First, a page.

Go to Contents Go to Navigation

(LEAD) Japan calls forced labor ruling 'unacceptable'

Diplomacy 11:57 November 29, 2018

(ATTN: UPDATES throughout with S. Korean government's view, other details; CHANGES slug, headline, dateline; ADDS photo)

SEOUL/TOKYO, Nov. 29 (Yonhap) -- Japanese Foreign Minister Taro Kono said Thursday that South Korea's additional court rulings against a Japanese firm for wartime forced labor are "very regrettable and unacceptable."

Seoul officials, however, said they "respect" the Supreme Court verdicts.

In a statement, Kono said they run counter to the 1965 pact between the governments of the neighboring countries on normalizing bilateral diplomatic ties. He said all reparation issues related to Japan's 1910-45 colonial rule of Korea were settled through the accord.

Earlier in the day, a South Korean court ordered Mitsubishi Heavy Industries Ltd to compensate 10 Koreans who worked at its factories in 1944 with no pay and a bereaved family member of another on two separate suits.

Kono said the rulings would incur "unjust disadvantages" to the Japanese company and uproot the legal foundation of friendly, cooperative relations between the two nations. He described them as a violation of international law and urged Seoul to take appropriate measures to address the problem.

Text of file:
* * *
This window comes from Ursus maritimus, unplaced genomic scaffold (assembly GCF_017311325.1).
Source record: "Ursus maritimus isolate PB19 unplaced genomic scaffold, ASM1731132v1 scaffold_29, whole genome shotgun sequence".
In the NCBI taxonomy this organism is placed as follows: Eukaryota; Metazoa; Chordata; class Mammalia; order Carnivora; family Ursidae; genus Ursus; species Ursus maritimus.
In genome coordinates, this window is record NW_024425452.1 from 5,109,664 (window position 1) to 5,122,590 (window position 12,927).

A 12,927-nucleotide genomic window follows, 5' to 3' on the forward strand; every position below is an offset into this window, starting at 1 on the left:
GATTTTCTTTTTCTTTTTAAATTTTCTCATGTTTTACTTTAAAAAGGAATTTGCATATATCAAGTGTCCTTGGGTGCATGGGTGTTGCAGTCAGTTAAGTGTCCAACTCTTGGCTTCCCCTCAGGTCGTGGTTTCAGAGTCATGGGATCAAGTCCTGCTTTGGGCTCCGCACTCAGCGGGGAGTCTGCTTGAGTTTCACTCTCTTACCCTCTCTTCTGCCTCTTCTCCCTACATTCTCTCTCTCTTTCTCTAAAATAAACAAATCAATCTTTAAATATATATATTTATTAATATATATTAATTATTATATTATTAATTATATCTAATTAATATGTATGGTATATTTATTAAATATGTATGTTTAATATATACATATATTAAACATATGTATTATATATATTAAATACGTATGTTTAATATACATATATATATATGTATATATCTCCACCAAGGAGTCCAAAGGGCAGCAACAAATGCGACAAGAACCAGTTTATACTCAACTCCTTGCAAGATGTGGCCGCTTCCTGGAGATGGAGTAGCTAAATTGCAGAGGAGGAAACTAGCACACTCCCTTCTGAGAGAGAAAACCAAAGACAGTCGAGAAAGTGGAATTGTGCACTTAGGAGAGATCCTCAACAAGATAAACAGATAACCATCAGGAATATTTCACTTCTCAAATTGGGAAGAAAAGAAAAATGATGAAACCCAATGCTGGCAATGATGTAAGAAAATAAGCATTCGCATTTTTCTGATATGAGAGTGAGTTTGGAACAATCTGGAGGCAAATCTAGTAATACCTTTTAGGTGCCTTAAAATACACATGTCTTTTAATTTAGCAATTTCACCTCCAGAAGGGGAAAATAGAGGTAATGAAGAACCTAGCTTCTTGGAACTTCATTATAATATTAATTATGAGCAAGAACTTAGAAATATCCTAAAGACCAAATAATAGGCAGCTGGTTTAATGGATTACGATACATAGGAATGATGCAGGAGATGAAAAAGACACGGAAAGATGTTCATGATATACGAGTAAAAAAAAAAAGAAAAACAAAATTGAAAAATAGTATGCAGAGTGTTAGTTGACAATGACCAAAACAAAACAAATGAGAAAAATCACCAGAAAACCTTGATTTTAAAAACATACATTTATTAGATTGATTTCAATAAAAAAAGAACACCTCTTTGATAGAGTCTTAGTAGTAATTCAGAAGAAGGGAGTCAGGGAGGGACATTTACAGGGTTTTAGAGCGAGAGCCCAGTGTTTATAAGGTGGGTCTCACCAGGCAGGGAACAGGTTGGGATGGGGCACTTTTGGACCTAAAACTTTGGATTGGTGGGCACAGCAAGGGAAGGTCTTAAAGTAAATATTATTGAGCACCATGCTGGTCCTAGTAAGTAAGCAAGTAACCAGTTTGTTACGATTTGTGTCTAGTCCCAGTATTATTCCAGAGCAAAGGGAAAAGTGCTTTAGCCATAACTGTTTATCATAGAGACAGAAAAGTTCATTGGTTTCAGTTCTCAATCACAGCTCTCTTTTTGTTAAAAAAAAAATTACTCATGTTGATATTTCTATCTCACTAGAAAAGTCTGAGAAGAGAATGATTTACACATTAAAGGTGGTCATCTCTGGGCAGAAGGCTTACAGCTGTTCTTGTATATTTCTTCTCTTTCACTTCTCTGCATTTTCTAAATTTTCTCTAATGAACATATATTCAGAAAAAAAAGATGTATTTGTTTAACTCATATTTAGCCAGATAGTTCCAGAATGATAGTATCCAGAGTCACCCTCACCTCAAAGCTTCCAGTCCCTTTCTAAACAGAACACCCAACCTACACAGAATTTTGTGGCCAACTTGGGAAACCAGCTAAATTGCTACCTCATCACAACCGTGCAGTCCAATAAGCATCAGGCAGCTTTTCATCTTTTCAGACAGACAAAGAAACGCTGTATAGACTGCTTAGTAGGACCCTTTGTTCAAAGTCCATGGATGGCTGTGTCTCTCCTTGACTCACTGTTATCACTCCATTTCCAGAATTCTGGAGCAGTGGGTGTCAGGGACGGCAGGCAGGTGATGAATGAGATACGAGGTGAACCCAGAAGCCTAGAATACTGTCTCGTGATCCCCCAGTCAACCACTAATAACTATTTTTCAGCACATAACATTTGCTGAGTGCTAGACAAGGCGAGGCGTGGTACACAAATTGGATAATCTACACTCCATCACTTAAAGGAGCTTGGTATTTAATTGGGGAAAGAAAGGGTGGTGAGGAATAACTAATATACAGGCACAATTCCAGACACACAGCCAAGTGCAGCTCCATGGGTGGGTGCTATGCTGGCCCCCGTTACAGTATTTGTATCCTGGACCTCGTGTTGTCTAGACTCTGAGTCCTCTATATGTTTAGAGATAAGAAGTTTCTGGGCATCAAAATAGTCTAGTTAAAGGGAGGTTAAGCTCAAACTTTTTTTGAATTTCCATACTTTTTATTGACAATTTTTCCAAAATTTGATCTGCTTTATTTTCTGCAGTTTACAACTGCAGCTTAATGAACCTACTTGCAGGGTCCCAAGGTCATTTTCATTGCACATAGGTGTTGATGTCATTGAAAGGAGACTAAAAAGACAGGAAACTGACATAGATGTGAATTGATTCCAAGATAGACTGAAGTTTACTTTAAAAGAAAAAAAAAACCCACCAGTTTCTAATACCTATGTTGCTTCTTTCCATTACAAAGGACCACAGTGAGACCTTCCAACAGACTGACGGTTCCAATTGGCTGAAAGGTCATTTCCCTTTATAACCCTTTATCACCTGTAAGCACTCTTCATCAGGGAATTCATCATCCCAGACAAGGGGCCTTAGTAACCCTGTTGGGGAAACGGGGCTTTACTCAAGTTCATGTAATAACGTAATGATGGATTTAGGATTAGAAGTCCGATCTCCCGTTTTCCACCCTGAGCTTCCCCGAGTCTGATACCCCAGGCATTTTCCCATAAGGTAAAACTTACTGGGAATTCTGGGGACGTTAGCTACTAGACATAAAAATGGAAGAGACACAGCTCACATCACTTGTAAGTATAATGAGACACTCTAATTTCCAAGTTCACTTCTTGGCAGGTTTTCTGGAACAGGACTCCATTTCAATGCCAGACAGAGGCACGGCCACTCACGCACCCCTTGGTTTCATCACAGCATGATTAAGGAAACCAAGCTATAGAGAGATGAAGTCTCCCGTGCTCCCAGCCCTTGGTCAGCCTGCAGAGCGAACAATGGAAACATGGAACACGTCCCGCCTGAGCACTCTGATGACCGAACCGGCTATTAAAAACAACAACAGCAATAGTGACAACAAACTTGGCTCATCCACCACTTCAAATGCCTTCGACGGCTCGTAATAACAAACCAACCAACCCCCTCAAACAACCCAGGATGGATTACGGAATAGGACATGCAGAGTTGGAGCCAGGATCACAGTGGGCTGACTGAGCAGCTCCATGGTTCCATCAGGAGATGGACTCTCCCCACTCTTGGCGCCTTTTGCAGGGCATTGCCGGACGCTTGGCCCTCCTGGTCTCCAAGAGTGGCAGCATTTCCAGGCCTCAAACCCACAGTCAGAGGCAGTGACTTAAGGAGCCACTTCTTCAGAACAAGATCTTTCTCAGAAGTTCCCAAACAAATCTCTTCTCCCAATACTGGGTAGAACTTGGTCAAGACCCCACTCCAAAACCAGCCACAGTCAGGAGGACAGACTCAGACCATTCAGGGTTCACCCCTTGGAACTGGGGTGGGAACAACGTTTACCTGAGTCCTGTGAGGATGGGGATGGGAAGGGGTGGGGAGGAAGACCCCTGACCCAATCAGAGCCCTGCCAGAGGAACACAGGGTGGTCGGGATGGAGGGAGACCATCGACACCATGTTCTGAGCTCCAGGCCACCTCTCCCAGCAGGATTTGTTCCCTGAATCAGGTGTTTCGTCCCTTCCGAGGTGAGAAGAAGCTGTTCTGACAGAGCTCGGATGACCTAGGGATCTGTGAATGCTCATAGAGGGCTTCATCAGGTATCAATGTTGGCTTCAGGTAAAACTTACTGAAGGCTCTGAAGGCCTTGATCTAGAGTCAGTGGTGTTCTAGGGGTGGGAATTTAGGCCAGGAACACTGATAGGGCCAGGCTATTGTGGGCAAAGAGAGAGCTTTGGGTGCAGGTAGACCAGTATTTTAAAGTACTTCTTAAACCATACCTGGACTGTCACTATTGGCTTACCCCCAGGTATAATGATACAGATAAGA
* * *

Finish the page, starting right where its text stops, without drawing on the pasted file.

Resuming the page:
Otherwise, he warned, Japan will consider "every option," including an international lawsuit.

An image depicting South Korean court rulings on Japan's wartime forced labor (Yonhap)

The court decision was widely expected, echoing its verdict against Japan's Nippon Steel & Sumitomo Metal Corp. a month earlier for its similar wartime atrocity against Koreans.

It made clear that victims have their own rights to compensation despite the state-to-state agreement and the statute of limitations has not expired in relevant cases.

Thursday's rulings usher in the worsening of already frosty bilateral relations, despite Seoul's policy of separating regional security cooperation with Tokyo and historical issues.

"(We) respect the judiciary's decision and will try to get the wounds of forced labor victims healed," a South Korean foreign ministry official said.

He said the government plans to craft ways to handle the issue in comprehensive consideration of various factors.

He added South Korea still hopes for the "future-oriented development" of relations with Japan.


Send Feedback
How can we improve?
Thanks for your feedback!